Natural Gas Hero: Val Jenkins

While relaxing on a beach in Cancun, Val Jenkins saw a Facebook post reporting a tragic murder in her hometown of Baltimore, Maryland. Little did she know that simply reposting the story with the caption “We need to start hugging and stop shooting,” would strike a chord in her community and ignite a powerful movement aimed at replacing violence with compassion.

Jenkins, a Field Support Assistant with Baltimore Gas and Electric (BGE), gathered all the friends who responded to her post and ventured into the streets of Baltimore to deliver hugs. In neighborhoods notorious for drug transactions, Jenkins and her friends fearlessly embraced the people they encountered, everyone from drug addicts to police officers. Their commitment even led them to board buses full of passengers, extending their compassionate reach to anyone willing to accept a simple hug.

The profound impact of that transformative day led to the formal establishment of the “Hug Don’t Shoot” movement. Today, Jenkins, now known as “the hug lady,” can’t count how many hugs she’s given. She’s hugged people in their darkest moments – mothers who lost their children to violence, people considering suicide, families who lost everything to disasters. She’s also been there to hug people celebrating their happiest milestones, like welcoming a new baby or opening a new business. Jenkins and her movement have become a symbol of love and human connection in Baltimore and beyond.

Since incorporating as a nonprofit in 2017, Hug Don’t Shoot now has “hug dealers” in North Carolina, Texas, Georgia, New York, New Jersey, and Virginia. In addition, Hug Don’t Shoot is in the process of collaborating with the Trauma Advocacy Group so it can work directly with the police department, “to go under the yellow tape,” Jenkins said, to help victims and their family members. Throughout all this, Jenkins notes that she’s received unwavering support from BGE, saying they’ve been the Hug Don’t Shoot movement’s No. 1 supporter.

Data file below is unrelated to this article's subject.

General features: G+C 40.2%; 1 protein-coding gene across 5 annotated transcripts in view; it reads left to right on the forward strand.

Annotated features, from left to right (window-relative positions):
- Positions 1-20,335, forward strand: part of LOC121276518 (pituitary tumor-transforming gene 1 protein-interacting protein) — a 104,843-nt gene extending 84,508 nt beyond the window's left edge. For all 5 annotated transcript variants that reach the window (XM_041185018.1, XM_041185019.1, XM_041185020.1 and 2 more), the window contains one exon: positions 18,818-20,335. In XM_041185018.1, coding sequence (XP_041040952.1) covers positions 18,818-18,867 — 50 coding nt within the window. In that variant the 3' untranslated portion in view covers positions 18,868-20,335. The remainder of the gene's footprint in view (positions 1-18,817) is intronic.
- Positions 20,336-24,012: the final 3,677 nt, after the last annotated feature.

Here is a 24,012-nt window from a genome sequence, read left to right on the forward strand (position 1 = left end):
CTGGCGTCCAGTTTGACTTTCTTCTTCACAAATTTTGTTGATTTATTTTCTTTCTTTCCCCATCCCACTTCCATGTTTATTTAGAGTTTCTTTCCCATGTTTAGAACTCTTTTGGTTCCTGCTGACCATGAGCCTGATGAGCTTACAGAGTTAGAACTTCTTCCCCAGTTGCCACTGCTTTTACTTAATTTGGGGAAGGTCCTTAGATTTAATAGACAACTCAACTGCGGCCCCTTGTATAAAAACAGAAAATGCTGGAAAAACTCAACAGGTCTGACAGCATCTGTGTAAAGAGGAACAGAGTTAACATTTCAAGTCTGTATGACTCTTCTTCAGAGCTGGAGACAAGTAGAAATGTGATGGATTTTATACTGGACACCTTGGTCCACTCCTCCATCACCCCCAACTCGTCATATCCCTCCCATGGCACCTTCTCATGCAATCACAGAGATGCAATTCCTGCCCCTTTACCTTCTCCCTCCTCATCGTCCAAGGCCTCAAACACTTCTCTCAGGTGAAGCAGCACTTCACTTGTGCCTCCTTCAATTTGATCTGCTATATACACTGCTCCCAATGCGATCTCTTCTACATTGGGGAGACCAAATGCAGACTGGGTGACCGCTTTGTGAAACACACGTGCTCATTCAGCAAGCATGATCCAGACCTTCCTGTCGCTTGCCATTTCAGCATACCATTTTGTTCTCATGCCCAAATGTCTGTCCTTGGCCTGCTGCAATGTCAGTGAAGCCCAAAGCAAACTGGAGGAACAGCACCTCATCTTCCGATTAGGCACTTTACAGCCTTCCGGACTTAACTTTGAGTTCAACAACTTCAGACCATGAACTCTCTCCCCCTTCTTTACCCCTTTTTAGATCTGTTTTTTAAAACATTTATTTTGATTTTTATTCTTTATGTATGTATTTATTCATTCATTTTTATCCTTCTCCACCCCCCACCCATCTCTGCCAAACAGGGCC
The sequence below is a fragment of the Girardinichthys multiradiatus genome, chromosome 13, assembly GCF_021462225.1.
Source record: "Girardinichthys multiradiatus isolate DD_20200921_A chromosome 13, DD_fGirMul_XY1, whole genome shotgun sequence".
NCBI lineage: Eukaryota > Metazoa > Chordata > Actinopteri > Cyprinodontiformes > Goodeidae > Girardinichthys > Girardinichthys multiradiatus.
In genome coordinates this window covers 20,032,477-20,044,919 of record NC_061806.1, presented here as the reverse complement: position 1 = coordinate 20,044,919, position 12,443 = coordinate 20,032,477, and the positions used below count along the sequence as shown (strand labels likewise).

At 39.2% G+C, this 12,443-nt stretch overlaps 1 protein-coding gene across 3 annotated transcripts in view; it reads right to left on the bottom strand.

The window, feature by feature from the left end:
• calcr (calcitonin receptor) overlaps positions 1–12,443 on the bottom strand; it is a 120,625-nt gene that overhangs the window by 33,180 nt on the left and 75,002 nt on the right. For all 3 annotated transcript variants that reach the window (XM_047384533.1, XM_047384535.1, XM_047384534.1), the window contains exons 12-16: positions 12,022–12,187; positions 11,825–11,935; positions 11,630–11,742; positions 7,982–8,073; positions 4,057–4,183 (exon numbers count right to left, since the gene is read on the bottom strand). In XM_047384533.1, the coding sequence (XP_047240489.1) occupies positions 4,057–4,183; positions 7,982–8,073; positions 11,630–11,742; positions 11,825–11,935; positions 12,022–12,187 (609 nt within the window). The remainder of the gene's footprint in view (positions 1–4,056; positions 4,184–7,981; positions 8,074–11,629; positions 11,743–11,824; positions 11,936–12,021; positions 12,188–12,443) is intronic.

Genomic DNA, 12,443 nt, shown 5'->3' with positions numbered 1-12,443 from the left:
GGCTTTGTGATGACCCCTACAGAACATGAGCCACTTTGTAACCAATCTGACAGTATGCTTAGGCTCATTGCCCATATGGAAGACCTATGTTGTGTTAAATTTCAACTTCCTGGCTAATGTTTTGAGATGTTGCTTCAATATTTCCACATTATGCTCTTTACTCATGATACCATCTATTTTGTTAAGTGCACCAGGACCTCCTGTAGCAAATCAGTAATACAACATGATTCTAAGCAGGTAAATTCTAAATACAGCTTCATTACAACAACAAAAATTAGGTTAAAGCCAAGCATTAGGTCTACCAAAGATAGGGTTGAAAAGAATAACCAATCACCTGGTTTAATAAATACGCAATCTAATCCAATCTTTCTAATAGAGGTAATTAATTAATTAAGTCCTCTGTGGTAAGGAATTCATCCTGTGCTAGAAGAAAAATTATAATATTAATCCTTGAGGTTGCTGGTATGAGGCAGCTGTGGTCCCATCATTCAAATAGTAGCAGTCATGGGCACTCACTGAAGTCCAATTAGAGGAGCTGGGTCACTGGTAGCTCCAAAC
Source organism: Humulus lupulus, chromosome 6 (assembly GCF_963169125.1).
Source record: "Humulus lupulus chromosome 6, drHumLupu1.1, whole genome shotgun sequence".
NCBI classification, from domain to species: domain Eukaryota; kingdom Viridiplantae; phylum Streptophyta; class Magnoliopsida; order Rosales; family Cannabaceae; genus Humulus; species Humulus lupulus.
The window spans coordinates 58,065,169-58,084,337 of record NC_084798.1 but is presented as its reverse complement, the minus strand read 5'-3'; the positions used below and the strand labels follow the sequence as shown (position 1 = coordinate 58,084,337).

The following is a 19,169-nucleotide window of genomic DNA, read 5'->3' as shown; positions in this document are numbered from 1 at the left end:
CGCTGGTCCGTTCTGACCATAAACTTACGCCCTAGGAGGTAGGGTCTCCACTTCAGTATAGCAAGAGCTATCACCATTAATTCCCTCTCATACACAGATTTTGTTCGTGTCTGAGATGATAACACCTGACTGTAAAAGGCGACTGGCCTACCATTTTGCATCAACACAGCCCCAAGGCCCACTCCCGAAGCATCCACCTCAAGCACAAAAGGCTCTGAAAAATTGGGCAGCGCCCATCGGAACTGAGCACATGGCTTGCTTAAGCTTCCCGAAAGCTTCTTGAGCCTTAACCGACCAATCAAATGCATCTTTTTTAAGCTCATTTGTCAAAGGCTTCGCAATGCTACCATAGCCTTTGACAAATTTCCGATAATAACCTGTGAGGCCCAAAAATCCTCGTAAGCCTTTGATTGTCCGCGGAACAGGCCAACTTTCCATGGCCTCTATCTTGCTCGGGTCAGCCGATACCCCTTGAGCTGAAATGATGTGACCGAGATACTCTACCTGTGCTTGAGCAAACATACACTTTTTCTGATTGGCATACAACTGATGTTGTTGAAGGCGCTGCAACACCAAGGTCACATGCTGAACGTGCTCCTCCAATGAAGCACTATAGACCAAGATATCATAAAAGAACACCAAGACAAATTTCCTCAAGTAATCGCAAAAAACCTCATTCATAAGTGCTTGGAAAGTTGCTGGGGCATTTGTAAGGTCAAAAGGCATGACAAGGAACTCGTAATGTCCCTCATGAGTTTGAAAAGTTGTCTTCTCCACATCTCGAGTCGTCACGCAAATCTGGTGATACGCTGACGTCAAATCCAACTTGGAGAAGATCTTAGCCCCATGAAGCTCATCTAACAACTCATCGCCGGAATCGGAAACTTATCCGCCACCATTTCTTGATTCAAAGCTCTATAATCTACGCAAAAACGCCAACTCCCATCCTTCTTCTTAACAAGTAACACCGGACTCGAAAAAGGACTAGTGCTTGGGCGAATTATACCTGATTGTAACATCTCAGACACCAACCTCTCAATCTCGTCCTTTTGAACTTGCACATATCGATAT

Beyond providing reliable natural gas to 700,000 customers across 10 Maryland counties, BGE is committed to supporting the health and safety of the communities it serves. Over the last 11 years, for instance, BGE has awarded more than $3 million in Emergency Response and Safety Grants to 594 different programs, helping nonprofits and first responders buy the vital tools that help keep people safe. BGE employees are also #FuelingOurCommunities by serving as board members for more than 110 nonprofits. Across the country and in their own unique ways, employees like Val Jenkins are showing exactly what it means to be a Natural Gas Hero!